The Christian Gottfried Ehrenberg-Gymnasium , with its more than 150-year history, not only the oldest, but with 867 students in 28 classes (2016/17) one of the largest educational institutions in the city and northern Saxony. The school was founded in 2003 after the merger of the formerly independent high schools Oskar-Reime and Ehrenberg . Lessons take place in two separate building complexes on Wallgraben and on Dübener Straße. Since the district reform on August 1, 2008, the grammar school has been sponsored by the district of North Saxony.

There are two educational institutions in Delitzsch for pupils with increased educational needs. The Pestalozzi School as a facility to promote learning and the Rödgen special school for the educational support of physically and mentally handicapped people. Together, 40 teachers teach 204 students in 21 classes in both schools (2016/17).

Vocational schools

The vocational school center has existed since 1952 - Dr. Hermann Schulze-Delitzsch on Karl-Marx-Straße, which is the largest educational institution with over 1,000 students. Within the vocational school, instruction is given in the industrial, commercial and agricultural departments. A vocational high school is also located there. Through nationwide exhibitions such as Comtec Dresden (1997), Youth Media Düsseldorf (1999) and Expo 2000 , the school was able to draw attention to itself as an educational location with its projects.

Adult education

The Nordsachsen Regional Adult Education Center is located in Delitzsch with offices in Eilenburg, Delitzsch, Bad Düben, Taucha, Schkeuditz, Torgau and Oschatz. It offers offers in the areas of society, culture, health, languages ​​and work. In the building of the former Upper Delitzsch train station, the seat of the private theater academy in Saxony has been located since 2008 , which is the only technical school in the city with around 30 students . Interdisciplinary training as an actor, musical actor or theater teacher is offered.

Other schools

A large number of string, keyboard, plucked, brass and woodwind instruments as well as dance, singing and percussion can be learned at the branch of the “Heinrich Schütz” district music school in North Saxony in the baroque palace.


Cooperative founder and politician Hermann Schulze-Delitzsch
Scientist and expeditor Christian Gottfried Ehrenberg

The city's best-known son was the lawyer and politician Hermann Schulze-Delitzsch (1808–1883). Schulze-Delitzsch was born as the son of the mayor and judiciary August Wilhelm Schulze in the house at Markt 14. In addition to his work in the Federal Parliament and later in the Reichstag , his greatest achievement was the establishment of the German craftsmen's cooperative system and the cooperative bank based on the principle of solidarity among its members . A museum was set up in his honor in his former founder's house at Kreuzgasse 10. Another scientist who became known beyond the city limits was the biologist, geologist, ecologist and zoologist Christian Gottfried Ehrenberg (1795–1876). Ehrenberg is one of the best-known and most productive European scientists of his time and is considered the founder of microbiology . In addition to research expeditions in the Middle East and North Africa from 1820 to 1825 , he was also Alexander von Humboldt's travel companion on his trip to Asia in 1829.

The city has also produced well-known scientists in recent times, such as the physician Paul Walther Fürbringer , the graphic artist and typographer Walter Tiemann , the politician and union official Anna Zammert and the art historian and curator Eberhard Ruhmer . In the field of law, the jurist and diplomat Augustin Strauch , the lawyer and public prosecutor Hermann Haußmann and the student historian Erich Bauer should be mentioned. Many personalities who worked in the field of education also come from Delitzsch. These include the mathematician and philologist Erasmus Schmidt , the university professor and poet Christian Saalbach , the high school teacher and cultural critic Bernhard Förster, and the inventor and professor Helmut Schreyer , who taught at the Technical University of the Brazilian Army in Rio de Janeiro .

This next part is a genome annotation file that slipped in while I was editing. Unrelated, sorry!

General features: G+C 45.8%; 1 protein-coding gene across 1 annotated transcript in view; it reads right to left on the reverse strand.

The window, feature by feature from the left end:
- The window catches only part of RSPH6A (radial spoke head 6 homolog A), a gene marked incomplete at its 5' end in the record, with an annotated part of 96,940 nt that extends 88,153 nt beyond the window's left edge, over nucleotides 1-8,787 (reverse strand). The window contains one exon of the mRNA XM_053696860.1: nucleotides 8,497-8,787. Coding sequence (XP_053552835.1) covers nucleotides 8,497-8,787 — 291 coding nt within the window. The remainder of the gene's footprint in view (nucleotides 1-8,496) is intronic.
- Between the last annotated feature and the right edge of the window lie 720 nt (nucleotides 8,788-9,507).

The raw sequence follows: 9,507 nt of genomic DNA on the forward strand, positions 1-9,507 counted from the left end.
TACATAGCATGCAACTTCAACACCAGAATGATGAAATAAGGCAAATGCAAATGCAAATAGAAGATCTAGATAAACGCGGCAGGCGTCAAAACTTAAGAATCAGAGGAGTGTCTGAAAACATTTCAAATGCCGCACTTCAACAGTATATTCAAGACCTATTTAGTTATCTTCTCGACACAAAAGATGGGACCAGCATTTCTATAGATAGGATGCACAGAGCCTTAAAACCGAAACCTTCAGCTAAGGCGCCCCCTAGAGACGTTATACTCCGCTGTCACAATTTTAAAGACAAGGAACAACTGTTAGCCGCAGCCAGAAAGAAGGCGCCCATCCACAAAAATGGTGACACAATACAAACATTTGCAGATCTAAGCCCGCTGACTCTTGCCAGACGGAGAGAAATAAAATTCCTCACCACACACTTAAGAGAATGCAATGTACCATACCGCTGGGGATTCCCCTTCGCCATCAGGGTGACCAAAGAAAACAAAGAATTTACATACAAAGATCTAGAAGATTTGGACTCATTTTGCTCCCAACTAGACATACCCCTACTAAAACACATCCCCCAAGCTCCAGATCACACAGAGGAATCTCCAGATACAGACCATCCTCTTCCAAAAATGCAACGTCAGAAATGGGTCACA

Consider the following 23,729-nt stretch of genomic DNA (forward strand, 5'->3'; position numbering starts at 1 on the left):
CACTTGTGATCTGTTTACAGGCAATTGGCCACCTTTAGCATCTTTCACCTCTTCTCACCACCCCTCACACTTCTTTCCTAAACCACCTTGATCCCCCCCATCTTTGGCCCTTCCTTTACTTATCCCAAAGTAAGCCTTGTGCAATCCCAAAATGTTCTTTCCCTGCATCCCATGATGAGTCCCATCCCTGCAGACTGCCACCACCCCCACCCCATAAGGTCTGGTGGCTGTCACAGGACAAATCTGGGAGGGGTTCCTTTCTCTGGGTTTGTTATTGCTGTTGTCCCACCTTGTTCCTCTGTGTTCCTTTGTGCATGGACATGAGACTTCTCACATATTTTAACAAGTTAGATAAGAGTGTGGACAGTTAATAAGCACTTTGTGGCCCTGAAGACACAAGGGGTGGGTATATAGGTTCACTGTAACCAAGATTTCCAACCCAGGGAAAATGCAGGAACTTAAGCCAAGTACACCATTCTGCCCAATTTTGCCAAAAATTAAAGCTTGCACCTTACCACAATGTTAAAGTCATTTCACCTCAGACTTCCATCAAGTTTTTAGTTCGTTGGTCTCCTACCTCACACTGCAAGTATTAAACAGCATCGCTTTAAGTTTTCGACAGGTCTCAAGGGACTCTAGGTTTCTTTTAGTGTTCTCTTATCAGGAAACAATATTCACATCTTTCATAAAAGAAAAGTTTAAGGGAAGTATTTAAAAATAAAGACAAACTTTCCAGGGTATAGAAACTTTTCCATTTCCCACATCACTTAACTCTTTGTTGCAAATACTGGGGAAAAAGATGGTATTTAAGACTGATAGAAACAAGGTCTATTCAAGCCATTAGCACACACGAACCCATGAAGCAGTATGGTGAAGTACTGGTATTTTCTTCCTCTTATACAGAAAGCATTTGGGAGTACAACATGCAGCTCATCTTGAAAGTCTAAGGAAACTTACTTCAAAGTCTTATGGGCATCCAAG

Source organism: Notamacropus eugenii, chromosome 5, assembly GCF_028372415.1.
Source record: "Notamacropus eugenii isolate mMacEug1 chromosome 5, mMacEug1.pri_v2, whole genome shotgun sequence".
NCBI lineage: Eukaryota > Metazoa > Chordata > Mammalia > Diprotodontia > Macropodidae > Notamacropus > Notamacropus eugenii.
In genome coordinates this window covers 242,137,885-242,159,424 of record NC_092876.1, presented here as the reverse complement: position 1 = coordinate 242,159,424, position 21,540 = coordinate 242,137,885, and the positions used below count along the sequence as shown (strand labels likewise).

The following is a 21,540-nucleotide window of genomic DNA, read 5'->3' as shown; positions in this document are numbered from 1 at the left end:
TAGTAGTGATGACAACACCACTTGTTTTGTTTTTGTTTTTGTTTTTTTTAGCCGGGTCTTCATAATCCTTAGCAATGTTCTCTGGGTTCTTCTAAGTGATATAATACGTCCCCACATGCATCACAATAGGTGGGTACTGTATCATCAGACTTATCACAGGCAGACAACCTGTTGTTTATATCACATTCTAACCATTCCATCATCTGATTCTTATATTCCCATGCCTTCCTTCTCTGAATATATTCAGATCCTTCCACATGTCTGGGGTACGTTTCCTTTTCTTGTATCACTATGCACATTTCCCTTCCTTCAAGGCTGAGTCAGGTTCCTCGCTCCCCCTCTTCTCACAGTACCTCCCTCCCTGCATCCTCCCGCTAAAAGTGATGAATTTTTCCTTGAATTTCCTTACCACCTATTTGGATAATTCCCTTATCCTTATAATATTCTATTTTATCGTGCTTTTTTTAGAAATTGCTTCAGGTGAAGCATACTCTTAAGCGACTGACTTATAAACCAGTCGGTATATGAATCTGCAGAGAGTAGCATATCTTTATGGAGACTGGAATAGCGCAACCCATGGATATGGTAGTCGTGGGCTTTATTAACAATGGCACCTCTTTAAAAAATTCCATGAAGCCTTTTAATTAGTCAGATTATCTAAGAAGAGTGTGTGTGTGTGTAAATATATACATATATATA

• Sigrid Schmidt, Christel Moltrecht: Cityscapes from Delitzsch . Stadt-Bild-Verlag, Leipzig 1992, ISBN 3-928741-16-0 .
  • Johann Gottlieb Lehmann: Chronicle of the city of Delitzsch from the earliest times to the beginning of the 18th century .
    • First part, Delitzsch 1852 ( e-copy ).
    • Second part. Deltzsch 1852 ( e-copy ).
  • Manfred Wilde : House book of the city of Delitzsch. Part 1: the old town. Degener, Neustadt / Aisch 1993, ISBN 3-7686-4135-X .
  • Manfred Wilde house book of the city of Delitzsch. Part 2: The New Town. Degener, Neustadt / Aisch 1994, ISBN 3-7686-4139-2 .
  • Christel Moltrecht: Delitzsch in old views . European Library, Zaltbommel (NL) 1998, ISBN 90-288-5698-6 .
  • Manfred Wilde: Delitzsch - The series archive images . Sutton, Wiltshire (GB) 1998, ISBN 3-89702-102-1 .
  • Jürgen M. Pietsch, Manfred Wilde: Delitzsch . Edition Akanthus, Spröda 2003.
  • Museum Schloss und Stadtarchiv Delitzsch (eds.) Lars-Uwe Freiberg, Wolfram Kaukusch, Albert Leithold, Hartmut Mochalski, Günter Wagner, Manfred Wilde (collaborators): Lexicon of Delitzscher street names . Heide-Druck, Bad Düben 2004.
  • Manfred Wilde, Nadine Fuchs, Michael Rockmann (eds.): Delitzscher yearbook for history and regional studies . Several volumes, since 2011. Heide-Druck, Bad Düben.
  • An extensive tradition of the city of Delitzsch for the period 1364-1958 on imperial, constitutional and community affairs, finances, military and war affairs, health and social affairs, trade, commerce, industry, agriculture, order and security police, fire protection, statistics, Elections, schools, churches, building management, guilds, associations and the city court are located in the Saxon State Archives, Leipzig State Archives, inventory 20602 City of Delitzsch.